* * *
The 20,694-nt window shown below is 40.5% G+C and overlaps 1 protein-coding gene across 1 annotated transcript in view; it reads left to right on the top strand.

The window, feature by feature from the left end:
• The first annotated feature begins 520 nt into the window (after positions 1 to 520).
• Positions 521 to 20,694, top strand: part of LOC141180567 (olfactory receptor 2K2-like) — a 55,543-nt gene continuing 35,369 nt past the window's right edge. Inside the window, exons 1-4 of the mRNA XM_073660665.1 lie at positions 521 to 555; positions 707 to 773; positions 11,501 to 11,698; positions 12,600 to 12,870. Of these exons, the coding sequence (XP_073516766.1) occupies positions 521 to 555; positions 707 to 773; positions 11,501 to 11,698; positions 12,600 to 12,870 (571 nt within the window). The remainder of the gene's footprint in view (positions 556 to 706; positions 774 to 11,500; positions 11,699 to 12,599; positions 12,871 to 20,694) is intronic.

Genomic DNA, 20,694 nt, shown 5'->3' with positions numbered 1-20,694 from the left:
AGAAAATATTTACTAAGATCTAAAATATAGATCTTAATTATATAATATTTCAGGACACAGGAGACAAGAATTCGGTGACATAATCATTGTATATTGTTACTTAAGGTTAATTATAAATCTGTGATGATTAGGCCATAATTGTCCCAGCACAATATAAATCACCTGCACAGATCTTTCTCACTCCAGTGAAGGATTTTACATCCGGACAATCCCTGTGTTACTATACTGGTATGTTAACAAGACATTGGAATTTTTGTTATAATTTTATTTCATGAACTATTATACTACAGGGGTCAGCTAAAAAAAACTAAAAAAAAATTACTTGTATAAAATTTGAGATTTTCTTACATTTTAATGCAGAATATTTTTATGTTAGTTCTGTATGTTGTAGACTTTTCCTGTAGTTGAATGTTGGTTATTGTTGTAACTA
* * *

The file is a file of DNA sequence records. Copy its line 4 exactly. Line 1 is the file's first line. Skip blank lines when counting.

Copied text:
• Positions 521 to 20,694, top strand: part of LOC141180567 (olfactory receptor 2K2-like) — a 55,543-nt gene continuing 35,369 nt past the window's right edge. Inside the window, exons 1-4 of the mRNA XM_073660665.1 lie at positions 521 to 555; positions 707 to 773; positions 11,501 to 11,698; positions 12,600 to 12,870. Of these exons, the coding sequence (XP_073516766.1) occupies positions 521 to 555; positions 707 to 773; positions 11,501 to 11,698; positions 12,600 to 12,870 (571 nt within the window). The remainder of the gene's footprint in view (positions 556 to 706; positions 774 to 11,500; positions 11,699 to 12,599; positions 12,871 to 20,694) is intronic.